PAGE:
The Moth started in 1997, and was founded by George Dawes Green, a poet and novelist who would gather with friends on a porch in Georgia to exchange stories. He brought the idea to New York, first in his living room, and it has grown to include the many venues it occurs in today.
“The Moth came from the poetic image of moth to a flame,” Wachsberger said. “It’s the basic sentiment of listening to stories instead of talking to people.”
The slams have become so popular in New York City that people are usually turned away at the door. They are no longer able to hold events for under 200 people. Even at larger venues like The Bell House in Brooklyn, the slams are packed and not everyone can get in.
Wachsberger was first introduced to a StorySLAM four years ago at the Nuyorican Poets Café in the East Village.
“It was the first event where there was a chance you could get on stage,” she said.
The original content and supportive audience also inspired her. She went back, performed and, as she put it, “became a Moth head.” While she did actually make it all the way to the GrandSLAM, she did not win.
Some people are well rehearsed at slams, while others are a little more impromptu.
“There’s a spur-of-the-moment, metaphoric beauty in the sheer panic of the moment,” Wachsberger noted.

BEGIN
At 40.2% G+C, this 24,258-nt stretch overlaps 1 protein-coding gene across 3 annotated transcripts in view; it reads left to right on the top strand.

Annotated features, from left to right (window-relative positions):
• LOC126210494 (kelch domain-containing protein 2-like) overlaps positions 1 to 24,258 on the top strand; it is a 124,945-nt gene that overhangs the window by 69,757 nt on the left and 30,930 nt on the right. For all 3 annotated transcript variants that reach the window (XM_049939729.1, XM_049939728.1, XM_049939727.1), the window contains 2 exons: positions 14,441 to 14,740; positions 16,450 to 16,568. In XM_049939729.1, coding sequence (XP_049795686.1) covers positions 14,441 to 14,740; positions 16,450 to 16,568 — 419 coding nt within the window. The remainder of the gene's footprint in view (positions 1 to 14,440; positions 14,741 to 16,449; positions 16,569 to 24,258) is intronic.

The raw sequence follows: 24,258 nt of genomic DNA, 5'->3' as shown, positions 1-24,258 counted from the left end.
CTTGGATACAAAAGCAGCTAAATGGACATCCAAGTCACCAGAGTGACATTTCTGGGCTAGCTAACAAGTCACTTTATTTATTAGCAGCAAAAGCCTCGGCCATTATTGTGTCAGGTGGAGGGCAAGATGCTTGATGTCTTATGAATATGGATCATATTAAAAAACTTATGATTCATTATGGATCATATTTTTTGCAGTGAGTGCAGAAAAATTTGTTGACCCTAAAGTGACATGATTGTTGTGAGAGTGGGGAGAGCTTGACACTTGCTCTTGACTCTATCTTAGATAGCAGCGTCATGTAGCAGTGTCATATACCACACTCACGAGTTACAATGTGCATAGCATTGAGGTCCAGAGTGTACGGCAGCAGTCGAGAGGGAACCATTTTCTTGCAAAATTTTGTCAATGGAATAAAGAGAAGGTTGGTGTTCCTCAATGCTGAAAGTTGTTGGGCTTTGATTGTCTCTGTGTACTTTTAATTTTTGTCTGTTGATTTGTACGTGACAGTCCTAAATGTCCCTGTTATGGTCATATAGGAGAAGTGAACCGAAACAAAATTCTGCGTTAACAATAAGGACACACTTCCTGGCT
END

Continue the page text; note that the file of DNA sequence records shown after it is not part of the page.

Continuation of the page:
Even though the experience can be raw, Wachsberger was quick to appreciate that there’s “always a positive nugget in the evening.” Although it is rare, when something great comes out of a slam, it can go straight through to programming on The Moth Radio Hour on NPR.
Sometimes a celebrity participates at a slam along with the masses.
“It’s super-exciting because of the democracy of a system, you could accidentally have a star-studded evening,” she said.
There were no such sightings at the event at The Bitter End, but David Crabb, the host, was entertainment enough. Crabb got his start as a storyteller, and hosts the StorySLAM on a regular basis. He kept the evening moving with humor and his own personal tales between storytellers. Crabb also made sure the audience was responsive to all 10 participants.
“Everyone wants you to succeed,” Wachsberger noted. “There’s a vulnerability everyone can appreciate.”
Crabb began the night by exclaiming, “Release the Moths!” He explained the rules and told storytellers that their tales must be true and actually have happened to them. A recorder was used to alert storytellers when their time was coming a close.
“At five minutes you will hear a sound, like a wood nymph,” he said. “At six minutes you will hear a more dire sound.”
Crabb reminded the storytellers to stay on theme, and tales of pledges kept and reneged ensued. Participants talked about promises involving a marriage proposal or finding a homeless man a place to live.
The winner was a teacher, who told a story about his students and a promise he made to them that ended up with him being bombarded by ice snowballs.
Sloan Crawford and Kate Fagan, who are roommates in the East Village, were each judges. Crawford loved the responsibility and thought it was “the ultimate distinction.”
Fagan was more forthcoming and revealed private information about her roommate.
“Sloan listens to this every morning when she gets ready to go to work,” she said. “This was a big deal for her.”
Crawford then confessed that she listens on NPR to “This American Life” — another popular storytelling show — on Mondays, and “The Moth” Tuesday through Friday.